No. There is a web of determinants compelling teachers and school administrators all over the country, especially in the inner cities, to change answers on their student’s standardized tests. In the last four school years, cheating cases have been confirmed in 37 states and in the District of Columbia.
The cruel fact is that the tests are designed so that most students will fail . They say that they want to challenge our schools to improve, but reality points elsewhere.
HIGH STAKES TESTS: A CORPORATE STRATEGY, NOT A WAY OUT OF POVERTY
These are “high stakes tests.” That means that there are harsh consequences for teachers, principals, and whole schools, if the test scores are low. All over the country teachers are being fired and schools closed.
There are two ways of looking at of high stakes testing. One is a cynical ruse. Call it “No Child Left Behind,” or “Race to the Top,” or the "Common Core,” it's being marketed as all about escaping poverty. Millions of parents desperately want a way out for their kids. Education can be a solution individually, but not for masses of children. If the level of education of a group rises, unless it rises relatively faster than other, more privileged groups, and overtakes them, there will be no improvement in their economic standing, the number of good jobs remaining constant. Sold as a path out of poverty, education is a lie.
The other way of looking at high stakes testing is as a weapon of Corporate Education Reform to tear up community schools and make room for private enterprise. Capitalism in this era has been unable to find outlets for investment. This round of privatization is a sure money-maker, using tax money.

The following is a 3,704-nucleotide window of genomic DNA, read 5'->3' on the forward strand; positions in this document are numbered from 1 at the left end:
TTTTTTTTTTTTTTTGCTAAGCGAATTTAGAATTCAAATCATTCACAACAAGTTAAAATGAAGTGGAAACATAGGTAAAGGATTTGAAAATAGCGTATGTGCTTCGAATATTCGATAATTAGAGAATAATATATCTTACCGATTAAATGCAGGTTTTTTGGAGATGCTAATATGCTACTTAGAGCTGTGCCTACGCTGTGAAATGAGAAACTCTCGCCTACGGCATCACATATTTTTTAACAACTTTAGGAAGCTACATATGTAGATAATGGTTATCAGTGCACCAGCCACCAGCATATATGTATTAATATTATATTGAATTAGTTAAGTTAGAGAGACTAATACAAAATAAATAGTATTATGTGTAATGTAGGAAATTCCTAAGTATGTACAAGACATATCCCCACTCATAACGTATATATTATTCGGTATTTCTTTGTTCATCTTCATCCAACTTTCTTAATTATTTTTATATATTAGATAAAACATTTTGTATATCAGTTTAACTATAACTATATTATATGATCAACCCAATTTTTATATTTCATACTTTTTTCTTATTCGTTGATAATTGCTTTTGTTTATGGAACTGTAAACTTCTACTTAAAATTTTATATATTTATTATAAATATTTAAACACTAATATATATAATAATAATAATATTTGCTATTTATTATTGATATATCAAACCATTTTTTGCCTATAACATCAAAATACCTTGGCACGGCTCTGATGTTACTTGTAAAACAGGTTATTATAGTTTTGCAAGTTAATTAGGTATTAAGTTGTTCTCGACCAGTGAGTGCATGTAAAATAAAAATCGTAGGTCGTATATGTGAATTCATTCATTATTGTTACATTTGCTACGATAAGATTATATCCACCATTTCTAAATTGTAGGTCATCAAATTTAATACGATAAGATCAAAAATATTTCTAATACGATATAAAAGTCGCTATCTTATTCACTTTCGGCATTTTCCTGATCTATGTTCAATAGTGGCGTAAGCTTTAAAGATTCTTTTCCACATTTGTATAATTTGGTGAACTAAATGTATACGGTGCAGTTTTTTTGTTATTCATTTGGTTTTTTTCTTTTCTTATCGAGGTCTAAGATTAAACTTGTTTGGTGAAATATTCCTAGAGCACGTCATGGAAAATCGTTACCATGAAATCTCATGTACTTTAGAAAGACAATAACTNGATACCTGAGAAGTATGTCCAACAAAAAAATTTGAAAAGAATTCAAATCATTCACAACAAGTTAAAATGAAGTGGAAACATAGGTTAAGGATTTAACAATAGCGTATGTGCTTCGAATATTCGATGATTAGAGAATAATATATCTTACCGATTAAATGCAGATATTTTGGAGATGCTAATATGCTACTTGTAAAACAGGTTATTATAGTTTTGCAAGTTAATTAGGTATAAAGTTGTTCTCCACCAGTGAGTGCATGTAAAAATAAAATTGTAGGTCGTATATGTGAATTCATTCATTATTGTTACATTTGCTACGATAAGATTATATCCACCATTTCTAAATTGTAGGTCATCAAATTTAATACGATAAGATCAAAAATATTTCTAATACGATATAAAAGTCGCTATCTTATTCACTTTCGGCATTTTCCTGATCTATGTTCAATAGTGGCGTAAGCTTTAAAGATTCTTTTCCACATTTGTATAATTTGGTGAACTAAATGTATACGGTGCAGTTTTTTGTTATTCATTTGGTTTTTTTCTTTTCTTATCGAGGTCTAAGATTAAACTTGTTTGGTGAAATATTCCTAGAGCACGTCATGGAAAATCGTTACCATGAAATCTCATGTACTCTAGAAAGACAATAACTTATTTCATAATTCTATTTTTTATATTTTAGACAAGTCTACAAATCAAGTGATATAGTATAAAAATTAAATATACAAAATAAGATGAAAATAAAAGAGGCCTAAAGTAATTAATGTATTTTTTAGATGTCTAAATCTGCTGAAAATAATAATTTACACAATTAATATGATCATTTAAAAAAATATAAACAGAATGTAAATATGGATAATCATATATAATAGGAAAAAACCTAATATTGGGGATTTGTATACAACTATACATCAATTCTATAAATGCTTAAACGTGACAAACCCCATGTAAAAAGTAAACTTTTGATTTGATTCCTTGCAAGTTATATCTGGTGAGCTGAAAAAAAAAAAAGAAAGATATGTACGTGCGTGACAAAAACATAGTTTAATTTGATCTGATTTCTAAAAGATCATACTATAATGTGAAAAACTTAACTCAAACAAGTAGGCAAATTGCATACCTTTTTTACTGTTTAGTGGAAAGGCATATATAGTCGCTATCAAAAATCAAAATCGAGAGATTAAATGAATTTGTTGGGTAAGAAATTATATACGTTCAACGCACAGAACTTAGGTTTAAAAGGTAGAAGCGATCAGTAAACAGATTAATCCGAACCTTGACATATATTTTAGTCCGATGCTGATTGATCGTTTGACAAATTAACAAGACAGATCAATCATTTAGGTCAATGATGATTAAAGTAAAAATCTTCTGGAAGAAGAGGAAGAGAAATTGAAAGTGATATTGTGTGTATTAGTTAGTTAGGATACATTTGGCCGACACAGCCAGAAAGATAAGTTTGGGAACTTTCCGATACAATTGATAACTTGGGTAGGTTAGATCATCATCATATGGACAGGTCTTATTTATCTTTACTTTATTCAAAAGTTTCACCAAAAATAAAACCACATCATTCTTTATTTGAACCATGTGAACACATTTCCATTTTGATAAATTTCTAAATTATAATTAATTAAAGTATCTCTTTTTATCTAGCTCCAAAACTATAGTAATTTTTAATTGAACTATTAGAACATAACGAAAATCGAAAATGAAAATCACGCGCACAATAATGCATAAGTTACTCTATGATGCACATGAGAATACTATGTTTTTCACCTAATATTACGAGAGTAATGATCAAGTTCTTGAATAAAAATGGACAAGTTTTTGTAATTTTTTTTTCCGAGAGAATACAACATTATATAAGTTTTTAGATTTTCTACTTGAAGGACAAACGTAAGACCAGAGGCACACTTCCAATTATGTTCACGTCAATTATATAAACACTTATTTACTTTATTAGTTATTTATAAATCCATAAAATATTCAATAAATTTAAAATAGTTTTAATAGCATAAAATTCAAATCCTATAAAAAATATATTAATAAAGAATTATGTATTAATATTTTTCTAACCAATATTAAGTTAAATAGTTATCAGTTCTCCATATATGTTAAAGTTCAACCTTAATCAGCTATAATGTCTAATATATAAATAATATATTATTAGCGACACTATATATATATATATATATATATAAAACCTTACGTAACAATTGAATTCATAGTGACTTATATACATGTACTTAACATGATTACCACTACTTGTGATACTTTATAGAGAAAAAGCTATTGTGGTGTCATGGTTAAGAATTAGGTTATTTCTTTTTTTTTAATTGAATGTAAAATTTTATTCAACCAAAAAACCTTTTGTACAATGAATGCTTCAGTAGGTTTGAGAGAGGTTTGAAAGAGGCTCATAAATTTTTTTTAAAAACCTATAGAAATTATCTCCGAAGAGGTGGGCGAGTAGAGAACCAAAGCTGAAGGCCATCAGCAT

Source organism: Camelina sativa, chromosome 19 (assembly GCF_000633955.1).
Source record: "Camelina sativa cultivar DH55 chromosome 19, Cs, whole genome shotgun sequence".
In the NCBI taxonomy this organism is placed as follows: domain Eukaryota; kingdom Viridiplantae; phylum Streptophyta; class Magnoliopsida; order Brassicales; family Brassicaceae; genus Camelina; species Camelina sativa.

Into the opening charges the corporate educational model: Charter Schools. Many are straight-up for-profit businesses. The others have obscene salaries for their directors.
The particular personal motivation of the educators in Atlanta is not the question.They are scapegoats. They are not criminals under any definition, and are not even "wrong," except in the context of this monstrous innovation, which twists the term "reform" beyond recognition.
Any shop steward will tell you that what the boss calls "cheating" is really survival.
The big picture is schools under attack. Fortunately, the tide seems to be turning. There is a mass movement to resist high stakes testing. Parents and activists are leading the charge. By closing the door to fudging the system, with a show trial the Atlanta courts have actually fueled resistance to the profit-hungry attack on our schools.
Not until an economic solution is found to inner city poverty, however, will the schools cease to be a battleground.
Free the Atlanta teachers!
Stop High Stakes testing!
End the privatization of public schools!
Attack poverty with full employment and Justice in Hiring!
Bill Shortell is Political Director Eastern States Conference of Machinists